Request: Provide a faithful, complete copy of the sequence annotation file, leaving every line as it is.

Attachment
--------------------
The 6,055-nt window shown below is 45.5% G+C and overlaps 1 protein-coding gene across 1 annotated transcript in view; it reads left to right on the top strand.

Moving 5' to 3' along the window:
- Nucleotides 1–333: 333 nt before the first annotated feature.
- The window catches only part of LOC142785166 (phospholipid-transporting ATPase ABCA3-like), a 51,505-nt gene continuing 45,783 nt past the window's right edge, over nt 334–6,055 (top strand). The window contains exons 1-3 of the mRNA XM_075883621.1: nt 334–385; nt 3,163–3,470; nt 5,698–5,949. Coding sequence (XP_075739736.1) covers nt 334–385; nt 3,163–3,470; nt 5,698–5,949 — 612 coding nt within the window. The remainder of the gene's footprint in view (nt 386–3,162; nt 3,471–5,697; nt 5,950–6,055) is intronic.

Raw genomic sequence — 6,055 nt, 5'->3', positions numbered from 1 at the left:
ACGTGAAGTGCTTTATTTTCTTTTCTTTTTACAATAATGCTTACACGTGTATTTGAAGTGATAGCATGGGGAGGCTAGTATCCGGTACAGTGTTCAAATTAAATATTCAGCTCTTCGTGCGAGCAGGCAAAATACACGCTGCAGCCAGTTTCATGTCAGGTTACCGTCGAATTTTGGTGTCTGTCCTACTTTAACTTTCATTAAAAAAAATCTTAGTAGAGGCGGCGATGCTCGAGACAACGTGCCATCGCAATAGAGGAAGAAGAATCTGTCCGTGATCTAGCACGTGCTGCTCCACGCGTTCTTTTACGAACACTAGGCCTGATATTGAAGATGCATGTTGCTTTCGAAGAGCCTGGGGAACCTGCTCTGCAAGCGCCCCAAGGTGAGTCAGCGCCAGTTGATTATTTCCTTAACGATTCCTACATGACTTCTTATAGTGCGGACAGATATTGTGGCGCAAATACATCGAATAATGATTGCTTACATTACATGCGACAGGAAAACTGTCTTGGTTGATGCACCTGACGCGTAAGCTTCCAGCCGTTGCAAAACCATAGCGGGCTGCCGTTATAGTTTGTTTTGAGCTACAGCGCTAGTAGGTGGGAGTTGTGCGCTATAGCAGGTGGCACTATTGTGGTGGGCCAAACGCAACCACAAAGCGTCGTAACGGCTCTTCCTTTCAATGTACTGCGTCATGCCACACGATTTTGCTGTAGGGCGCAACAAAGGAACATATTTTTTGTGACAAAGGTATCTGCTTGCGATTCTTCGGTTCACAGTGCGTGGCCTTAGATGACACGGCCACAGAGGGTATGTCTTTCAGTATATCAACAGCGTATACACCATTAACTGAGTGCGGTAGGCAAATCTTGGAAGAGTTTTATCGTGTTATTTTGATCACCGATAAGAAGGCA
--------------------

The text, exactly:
The 6,055-nt window shown below is 45.5% G+C and overlaps 1 protein-coding gene across 1 annotated transcript in view; it reads left to right on the top strand.

Moving 5' to 3' along the window:
- Nucleotides 1–333: 333 nt before the first annotated feature.
- The window catches only part of LOC142785166 (phospholipid-transporting ATPase ABCA3-like), a 51,505-nt gene continuing 45,783 nt past the window's right edge, over nt 334–6,055 (top strand). The window contains exons 1-3 of the mRNA XM_075883621.1: nt 334–385; nt 3,163–3,470; nt 5,698–5,949. Coding sequence (XP_075739736.1) covers nt 334–385; nt 3,163–3,470; nt 5,698–5,949 — 612 coding nt within the window. The remainder of the gene's footprint in view (nt 386–3,162; nt 3,471–5,697; nt 5,950–6,055) is intronic.

Raw genomic sequence — 6,055 nt, 5'->3', positions numbered from 1 at the left:
ACGTGAAGTGCTTTATTTTCTTTTCTTTTTACAATAATGCTTACACGTGTATTTGAAGTGATAGCATGGGGAGGCTAGTATCCGGTACAGTGTTCAAATTAAATATTCAGCTCTTCGTGCGAGCAGGCAAAATACACGCTGCAGCCAGTTTCATGTCAGGTTACCGTCGAATTTTGGTGTCTGTCCTACTTTAACTTTCATTAAAAAAAATCTTAGTAGAGGCGGCGATGCTCGAGACAACGTGCCATCGCAATAGAGGAAGAAGAATCTGTCCGTGATCTAGCACGTGCTGCTCCACGCGTTCTTTTACGAACACTAGGCCTGATATTGAAGATGCATGTTGCTTTCGAAGAGCCTGGGGAACCTGCTCTGCAAGCGCCCCAAGGTGAGTCAGCGCCAGTTGATTATTTCCTTAACGATTCCTACATGACTTCTTATAGTGCGGACAGATATTGTGGCGCAAATACATCGAATAATGATTGCTTACATTACATGCGACAGGAAAACTGTCTTGGTTGATGCACCTGACGCGTAAGCTTCCAGCCGTTGCAAAACCATAGCGGGCTGCCGTTATAGTTTGTTTTGAGCTACAGCGCTAGTAGGTGGGAGTTGTGCGCTATAGCAGGTGGCACTATTGTGGTGGGCCAAACGCAACCACAAAGCGTCGTAACGGCTCTTCCTTTCAATGTACTGCGTCATGCCACACGATTTTGCTGTAGGGCGCAACAAAGGAACATATTTTTTGTGACAAAGGTATCTGCTTGCGATTCTTCGGTTCACAGTGCGTGGCCTTAGATGACACGGCCACAGAGGGTATGTCTTTCAGTATATCAACAGCGTATACACCATTAACTGAGTGCGGTAGGCAAATCTTGGAAGAGTTTTATCGTGTTATTTTGATCACCGATAAGAAGGCA